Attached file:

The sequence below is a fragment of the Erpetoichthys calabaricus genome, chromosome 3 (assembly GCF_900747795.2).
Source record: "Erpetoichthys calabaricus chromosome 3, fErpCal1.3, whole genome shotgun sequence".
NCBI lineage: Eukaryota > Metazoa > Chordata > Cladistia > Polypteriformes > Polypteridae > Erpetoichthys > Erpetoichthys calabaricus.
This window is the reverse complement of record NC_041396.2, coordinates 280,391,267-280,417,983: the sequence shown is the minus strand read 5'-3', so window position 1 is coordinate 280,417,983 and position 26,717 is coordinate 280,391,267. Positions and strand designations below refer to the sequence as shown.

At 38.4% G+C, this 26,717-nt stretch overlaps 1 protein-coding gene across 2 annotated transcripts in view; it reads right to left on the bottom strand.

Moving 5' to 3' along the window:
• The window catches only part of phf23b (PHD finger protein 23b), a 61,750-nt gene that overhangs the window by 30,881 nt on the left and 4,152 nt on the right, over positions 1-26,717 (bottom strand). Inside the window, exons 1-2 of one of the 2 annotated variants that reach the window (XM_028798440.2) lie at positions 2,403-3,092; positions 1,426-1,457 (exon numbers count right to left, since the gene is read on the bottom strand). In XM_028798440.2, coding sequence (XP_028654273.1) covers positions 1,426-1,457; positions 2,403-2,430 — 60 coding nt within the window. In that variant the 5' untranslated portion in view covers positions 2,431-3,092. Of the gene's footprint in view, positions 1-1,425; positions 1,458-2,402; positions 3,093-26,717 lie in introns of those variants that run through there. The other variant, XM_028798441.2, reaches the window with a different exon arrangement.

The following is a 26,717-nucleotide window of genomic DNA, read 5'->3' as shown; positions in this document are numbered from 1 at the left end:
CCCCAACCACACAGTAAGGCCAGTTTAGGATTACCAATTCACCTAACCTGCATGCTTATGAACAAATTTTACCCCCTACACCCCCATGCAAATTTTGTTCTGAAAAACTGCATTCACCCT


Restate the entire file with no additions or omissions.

The sequence below is a fragment of the Erpetoichthys calabaricus genome, chromosome 3 (assembly GCF_900747795.2).
Source record: "Erpetoichthys calabaricus chromosome 3, fErpCal1.3, whole genome shotgun sequence".
NCBI lineage: Eukaryota > Metazoa > Chordata > Cladistia > Polypteriformes > Polypteridae > Erpetoichthys > Erpetoichthys calabaricus.
This window is the reverse complement of record NC_041396.2, coordinates 280,391,267-280,417,983: the sequence shown is the minus strand read 5'-3', so window position 1 is coordinate 280,417,983 and position 26,717 is coordinate 280,391,267. Positions and strand designations below refer to the sequence as shown.

At 38.4% G+C, this 26,717-nt stretch overlaps 1 protein-coding gene across 2 annotated transcripts in view; it reads right to left on the bottom strand.

Moving 5' to 3' along the window:
• The window catches only part of phf23b (PHD finger protein 23b), a 61,750-nt gene that overhangs the window by 30,881 nt on the left and 4,152 nt on the right, over positions 1-26,717 (bottom strand). Inside the window, exons 1-2 of one of the 2 annotated variants that reach the window (XM_028798440.2) lie at positions 2,403-3,092; positions 1,426-1,457 (exon numbers count right to left, since the gene is read on the bottom strand). In XM_028798440.2, coding sequence (XP_028654273.1) covers positions 1,426-1,457; positions 2,403-2,430 — 60 coding nt within the window. In that variant the 5' untranslated portion in view covers positions 2,431-3,092. Of the gene's footprint in view, positions 1-1,425; positions 1,458-2,402; positions 3,093-26,717 lie in introns of those variants that run through there. The other variant, XM_028798441.2, reaches the window with a different exon arrangement.

The following is a 26,717-nucleotide window of genomic DNA, read 5'->3' as shown; positions in this document are numbered from 1 at the left end:
CCCCAACCACACAGTAAGGCCAGTTTAGGATTACCAATTCACCTAACCTGCATGCTTATGAACAAATTTTACCCCCTACACCCCCATGCAAATTTTGTTCTGAAAAACTGCATTCACCCT